Cultural Christianity means to pursue the God we want instead of the God who is. It is the tendency to be shallow in our understanding of God, wanting Him to be more of a gentle grandfather type who spoils us and lets us have our own way. It is sensing a need for God, but on our own terms. It is wanting the God we have underlined in our Bibles without wanting the rest of Him, too. It is God relative instead of God absolute.  

Even though I have been busy these past few weeks, I still need to set time aside to read the Word and be with God. Who is number one in your life? Do you see yourself as a Cultural Christian, pursuing the God you want, or do you see yourself as a Biblical Christian, pursuing the God who is? Take a look at the sower parable. Morley describes four groups of “Christians” that exists in today’s society:

Group 1 – The Non-Christian:  Those along the path are the ones who heat, and then the devil comes and takes away the word from their hearts, so that they may not believe and be saved (Luke 8:12).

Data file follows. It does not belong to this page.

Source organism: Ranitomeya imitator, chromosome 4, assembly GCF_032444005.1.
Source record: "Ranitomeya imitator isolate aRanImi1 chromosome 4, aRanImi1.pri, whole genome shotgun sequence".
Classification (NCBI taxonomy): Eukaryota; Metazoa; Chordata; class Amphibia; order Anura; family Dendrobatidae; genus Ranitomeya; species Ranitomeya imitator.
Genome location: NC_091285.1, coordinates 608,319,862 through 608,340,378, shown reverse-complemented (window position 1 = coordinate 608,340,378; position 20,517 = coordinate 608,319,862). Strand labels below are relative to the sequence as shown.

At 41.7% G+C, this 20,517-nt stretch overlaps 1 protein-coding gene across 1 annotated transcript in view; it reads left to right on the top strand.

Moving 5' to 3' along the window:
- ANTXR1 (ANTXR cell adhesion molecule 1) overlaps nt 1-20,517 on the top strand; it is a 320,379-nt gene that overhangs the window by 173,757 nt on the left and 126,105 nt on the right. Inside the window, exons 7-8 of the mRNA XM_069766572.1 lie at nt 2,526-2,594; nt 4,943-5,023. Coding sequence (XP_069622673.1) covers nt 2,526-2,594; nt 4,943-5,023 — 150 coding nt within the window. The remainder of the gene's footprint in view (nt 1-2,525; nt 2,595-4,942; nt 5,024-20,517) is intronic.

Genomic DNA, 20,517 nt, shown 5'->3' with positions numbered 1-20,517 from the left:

Group 2 – The Cultural Christian: Type “C”: Those on the rock are the ones who receive the word with joy when they hear it, but they have no root. They believe for a while, but in the time of testing they fall away (Luke 8:13).

Group 3 – The Cultural Christian: Type “D”: The seed that fell among thorns stands for those who hear, but as they go on their way they are choked by life’s worries, riches, and pleasures, and they do not mature (Luke 8:14).

Group 4 – The Biblical Christian: But the seed on good soil stands for those with a noble and good heart, who hear the word, retain it, and by persevering produce a crop (Luke 8:15).